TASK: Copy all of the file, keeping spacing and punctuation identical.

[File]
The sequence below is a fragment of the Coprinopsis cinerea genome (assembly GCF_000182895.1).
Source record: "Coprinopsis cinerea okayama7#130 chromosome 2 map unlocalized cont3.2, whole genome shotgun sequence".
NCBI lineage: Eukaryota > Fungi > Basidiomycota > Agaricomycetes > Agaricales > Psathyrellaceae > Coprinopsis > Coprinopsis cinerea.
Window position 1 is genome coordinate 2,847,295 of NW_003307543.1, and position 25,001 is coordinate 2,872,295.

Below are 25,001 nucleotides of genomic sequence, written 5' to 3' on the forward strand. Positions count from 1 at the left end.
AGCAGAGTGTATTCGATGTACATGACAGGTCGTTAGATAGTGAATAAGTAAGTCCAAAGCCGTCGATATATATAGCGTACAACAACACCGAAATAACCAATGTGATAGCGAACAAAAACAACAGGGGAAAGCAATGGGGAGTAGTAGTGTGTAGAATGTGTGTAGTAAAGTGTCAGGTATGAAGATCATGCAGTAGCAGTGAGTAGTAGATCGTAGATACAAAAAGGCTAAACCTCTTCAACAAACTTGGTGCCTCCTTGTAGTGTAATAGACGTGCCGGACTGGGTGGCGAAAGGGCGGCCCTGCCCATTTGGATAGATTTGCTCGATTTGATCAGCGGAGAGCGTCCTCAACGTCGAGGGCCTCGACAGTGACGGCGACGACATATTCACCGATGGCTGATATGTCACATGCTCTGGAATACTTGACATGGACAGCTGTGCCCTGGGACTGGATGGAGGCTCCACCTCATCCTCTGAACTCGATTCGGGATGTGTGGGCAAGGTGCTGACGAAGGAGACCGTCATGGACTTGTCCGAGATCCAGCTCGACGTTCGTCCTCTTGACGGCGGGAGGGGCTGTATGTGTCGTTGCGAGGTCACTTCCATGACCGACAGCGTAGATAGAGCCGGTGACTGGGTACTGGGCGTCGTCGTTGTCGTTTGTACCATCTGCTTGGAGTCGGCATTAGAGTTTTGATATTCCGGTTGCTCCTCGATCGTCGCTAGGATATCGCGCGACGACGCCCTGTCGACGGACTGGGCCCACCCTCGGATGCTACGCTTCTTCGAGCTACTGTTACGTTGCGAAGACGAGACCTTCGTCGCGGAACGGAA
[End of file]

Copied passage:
The sequence below is a fragment of the Coprinopsis cinerea genome (assembly GCF_000182895.1).
Source record: "Coprinopsis cinerea okayama7#130 chromosome 2 map unlocalized cont3.2, whole genome shotgun sequence".
NCBI lineage: Eukaryota > Fungi > Basidiomycota > Agaricomycetes > Agaricales > Psathyrellaceae > Coprinopsis > Coprinopsis cinerea.
Window position 1 is genome coordinate 2,847,295 of NW_003307543.1, and position 25,001 is coordinate 2,872,295.

Below are 25,001 nucleotides of genomic sequence, written 5' to 3' on the forward strand. Positions count from 1 at the left end.
AGCAGAGTGTATTCGATGTACATGACAGGTCGTTAGATAGTGAATAAGTAAGTCCAAAGCCGTCGATATATATAGCGTACAACAACACCGAAATAACCAATGTGATAGCGAACAAAAACAACAGGGGAAAGCAATGGGGAGTAGTAGTGTGTAGAATGTGTGTAGTAAAGTGTCAGGTATGAAGATCATGCAGTAGCAGTGAGTAGTAGATCGTAGATACAAAAAGGCTAAACCTCTTCAACAAACTTGGTGCCTCCTTGTAGTGTAATAGACGTGCCGGACTGGGTGGCGAAAGGGCGGCCCTGCCCATTTGGATAGATTTGCTCGATTTGATCAGCGGAGAGCGTCCTCAACGTCGAGGGCCTCGACAGTGACGGCGACGACATATTCACCGATGGCTGATATGTCACATGCTCTGGAATACTTGACATGGACAGCTGTGCCCTGGGACTGGATGGAGGCTCCACCTCATCCTCTGAACTCGATTCGGGATGTGTGGGCAAGGTGCTGACGAAGGAGACCGTCATGGACTTGTCCGAGATCCAGCTCGACGTTCGTCCTCTTGACGGCGGGAGGGGCTGTATGTGTCGTTGCGAGGTCACTTCCATGACCGACAGCGTAGATAGAGCCGGTGACTGGGTACTGGGCGTCGTCGTTGTCGTTTGTACCATCTGCTTGGAGTCGGCATTAGAGTTTTGATATTCCGGTTGCTCCTCGATCGTCGCTAGGATATCGCGCGACGACGCCCTGTCGACGGACTGGGCCCACCCTCGGATGCTACGCTTCTTCGAGCTACTGTTACGTTGCGAAGACGAGACCTTCGTCGCGGAACGGAA